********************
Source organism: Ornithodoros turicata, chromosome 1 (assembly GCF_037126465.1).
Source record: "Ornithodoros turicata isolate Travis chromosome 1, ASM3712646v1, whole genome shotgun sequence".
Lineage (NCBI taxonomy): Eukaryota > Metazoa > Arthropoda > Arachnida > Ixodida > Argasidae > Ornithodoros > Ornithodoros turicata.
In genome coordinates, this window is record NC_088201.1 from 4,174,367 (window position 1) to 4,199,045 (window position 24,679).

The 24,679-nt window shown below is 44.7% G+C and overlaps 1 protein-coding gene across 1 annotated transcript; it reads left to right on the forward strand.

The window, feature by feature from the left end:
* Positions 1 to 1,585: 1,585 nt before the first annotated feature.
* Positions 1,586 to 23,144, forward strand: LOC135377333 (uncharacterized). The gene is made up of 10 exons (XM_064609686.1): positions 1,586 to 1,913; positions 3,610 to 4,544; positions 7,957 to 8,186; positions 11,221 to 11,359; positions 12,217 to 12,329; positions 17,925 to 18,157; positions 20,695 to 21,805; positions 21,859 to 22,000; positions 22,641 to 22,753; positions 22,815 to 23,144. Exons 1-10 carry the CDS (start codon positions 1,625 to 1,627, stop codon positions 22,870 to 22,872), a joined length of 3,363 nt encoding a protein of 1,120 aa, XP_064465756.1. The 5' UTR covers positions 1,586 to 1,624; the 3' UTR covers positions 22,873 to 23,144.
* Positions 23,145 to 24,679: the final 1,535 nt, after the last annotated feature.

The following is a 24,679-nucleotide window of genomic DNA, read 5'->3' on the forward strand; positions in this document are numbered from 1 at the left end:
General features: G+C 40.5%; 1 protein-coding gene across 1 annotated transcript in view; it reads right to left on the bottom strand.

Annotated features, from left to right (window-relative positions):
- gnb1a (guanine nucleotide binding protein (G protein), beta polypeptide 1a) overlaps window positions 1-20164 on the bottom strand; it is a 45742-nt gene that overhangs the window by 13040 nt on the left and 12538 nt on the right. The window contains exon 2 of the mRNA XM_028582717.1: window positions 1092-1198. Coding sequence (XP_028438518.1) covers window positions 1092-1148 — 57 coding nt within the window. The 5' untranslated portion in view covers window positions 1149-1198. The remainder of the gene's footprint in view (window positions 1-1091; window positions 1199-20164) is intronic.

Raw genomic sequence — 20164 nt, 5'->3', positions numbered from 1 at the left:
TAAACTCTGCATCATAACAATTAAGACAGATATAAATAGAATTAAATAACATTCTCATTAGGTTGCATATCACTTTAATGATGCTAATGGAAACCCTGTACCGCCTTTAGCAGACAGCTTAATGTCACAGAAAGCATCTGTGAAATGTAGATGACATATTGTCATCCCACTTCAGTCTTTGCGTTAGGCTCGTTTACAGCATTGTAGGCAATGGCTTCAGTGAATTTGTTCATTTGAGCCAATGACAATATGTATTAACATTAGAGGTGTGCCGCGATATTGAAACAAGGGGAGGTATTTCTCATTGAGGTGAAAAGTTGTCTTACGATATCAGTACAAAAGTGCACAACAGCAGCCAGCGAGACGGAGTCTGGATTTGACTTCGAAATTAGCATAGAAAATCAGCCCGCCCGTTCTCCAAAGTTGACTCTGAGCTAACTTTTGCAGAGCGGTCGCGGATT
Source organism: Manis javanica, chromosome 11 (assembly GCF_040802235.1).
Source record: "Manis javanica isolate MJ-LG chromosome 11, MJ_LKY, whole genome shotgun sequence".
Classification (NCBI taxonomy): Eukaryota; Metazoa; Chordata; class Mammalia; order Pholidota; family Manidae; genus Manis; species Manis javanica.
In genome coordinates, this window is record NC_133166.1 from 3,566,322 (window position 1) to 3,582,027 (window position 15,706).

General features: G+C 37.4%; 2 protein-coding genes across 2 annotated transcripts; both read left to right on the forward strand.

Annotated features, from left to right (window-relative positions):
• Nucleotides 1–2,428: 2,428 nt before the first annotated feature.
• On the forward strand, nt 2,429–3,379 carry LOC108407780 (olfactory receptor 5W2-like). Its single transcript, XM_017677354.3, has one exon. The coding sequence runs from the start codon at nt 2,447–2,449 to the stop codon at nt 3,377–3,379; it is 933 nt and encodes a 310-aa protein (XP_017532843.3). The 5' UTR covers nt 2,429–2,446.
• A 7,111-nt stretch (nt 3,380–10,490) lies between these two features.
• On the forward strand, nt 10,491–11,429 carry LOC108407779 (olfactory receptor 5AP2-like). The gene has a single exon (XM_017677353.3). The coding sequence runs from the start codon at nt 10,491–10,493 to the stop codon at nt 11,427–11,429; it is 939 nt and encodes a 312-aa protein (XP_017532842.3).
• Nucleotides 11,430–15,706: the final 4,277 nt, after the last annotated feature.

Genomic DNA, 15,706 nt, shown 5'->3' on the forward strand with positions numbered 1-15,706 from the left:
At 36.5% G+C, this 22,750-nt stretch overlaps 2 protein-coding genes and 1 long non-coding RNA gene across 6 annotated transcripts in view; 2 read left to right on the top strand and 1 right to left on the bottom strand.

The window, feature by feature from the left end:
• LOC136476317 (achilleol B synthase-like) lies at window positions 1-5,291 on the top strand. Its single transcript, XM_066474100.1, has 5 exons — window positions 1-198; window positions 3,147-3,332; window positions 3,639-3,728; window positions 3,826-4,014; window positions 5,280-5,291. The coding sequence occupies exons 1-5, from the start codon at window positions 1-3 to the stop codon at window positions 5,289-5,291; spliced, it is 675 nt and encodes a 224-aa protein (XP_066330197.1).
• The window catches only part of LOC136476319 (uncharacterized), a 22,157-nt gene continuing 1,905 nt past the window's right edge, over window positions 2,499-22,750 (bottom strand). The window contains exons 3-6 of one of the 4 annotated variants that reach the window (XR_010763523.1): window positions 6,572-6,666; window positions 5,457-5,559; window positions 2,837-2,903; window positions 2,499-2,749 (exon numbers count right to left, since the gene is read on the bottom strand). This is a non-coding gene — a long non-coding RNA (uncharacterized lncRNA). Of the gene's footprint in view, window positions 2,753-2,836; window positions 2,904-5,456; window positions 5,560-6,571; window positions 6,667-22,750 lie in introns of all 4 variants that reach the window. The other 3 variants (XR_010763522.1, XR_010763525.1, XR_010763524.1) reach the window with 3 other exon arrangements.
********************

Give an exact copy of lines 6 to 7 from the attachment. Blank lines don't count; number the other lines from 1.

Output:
The window, feature by feature from the left end:
* Positions 1 to 1,585: 1,585 nt before the first annotated feature.